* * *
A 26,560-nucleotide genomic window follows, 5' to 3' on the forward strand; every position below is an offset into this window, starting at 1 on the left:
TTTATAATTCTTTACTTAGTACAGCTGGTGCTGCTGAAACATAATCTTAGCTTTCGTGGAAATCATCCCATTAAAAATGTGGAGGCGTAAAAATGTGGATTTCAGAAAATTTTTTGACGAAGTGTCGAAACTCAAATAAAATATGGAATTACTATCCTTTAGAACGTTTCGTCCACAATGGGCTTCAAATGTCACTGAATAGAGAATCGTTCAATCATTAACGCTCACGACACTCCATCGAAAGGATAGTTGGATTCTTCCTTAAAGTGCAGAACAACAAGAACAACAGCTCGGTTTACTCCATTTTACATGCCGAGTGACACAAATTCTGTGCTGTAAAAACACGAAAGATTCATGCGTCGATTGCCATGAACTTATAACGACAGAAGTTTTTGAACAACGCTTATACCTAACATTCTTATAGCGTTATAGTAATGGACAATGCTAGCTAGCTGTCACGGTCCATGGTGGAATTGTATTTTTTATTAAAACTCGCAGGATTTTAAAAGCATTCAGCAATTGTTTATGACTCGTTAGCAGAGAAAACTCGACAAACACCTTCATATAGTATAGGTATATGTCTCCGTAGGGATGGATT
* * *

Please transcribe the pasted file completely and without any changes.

A 26,560-nucleotide genomic window follows, 5' to 3' on the forward strand; every position below is an offset into this window, starting at 1 on the left:
TTTATAATTCTTTACTTAGTACAGCTGGTGCTGCTGAAACATAATCTTAGCTTTCGTGGAAATCATCCCATTAAAAATGTGGAGGCGTAAAAATGTGGATTTCAGAAAATTTTTTGACGAAGTGTCGAAACTCAAATAAAATATGGAATTACTATCCTTTAGAACGTTTCGTCCACAATGGGCTTCAAATGTCACTGAATAGAGAATCGTTCAATCATTAACGCTCACGACACTCCATCGAAAGGATAGTTGGATTCTTCCTTAAAGTGCAGAACAACAAGAACAACAGCTCGGTTTACTCCATTTTACATGCCGAGTGACACAAATTCTGTGCTGTAAAAACACGAAAGATTCATGCGTCGATTGCCATGAACTTATAACGACAGAAGTTTTTGAACAACGCTTATACCTAACATTCTTATAGCGTTATAGTAATGGACAATGCTAGCTAGCTGTCACGGTCCATGGTGGAATTGTATTTTTTATTAAAACTCGCAGGATTTTAAAAGCATTCAGCAATTGTTTATGACTCGTTAGCAGAGAAAACTCGACAAACACCTTCATATAGTATAGGTATATGTCTCCGTAGGGATGGATT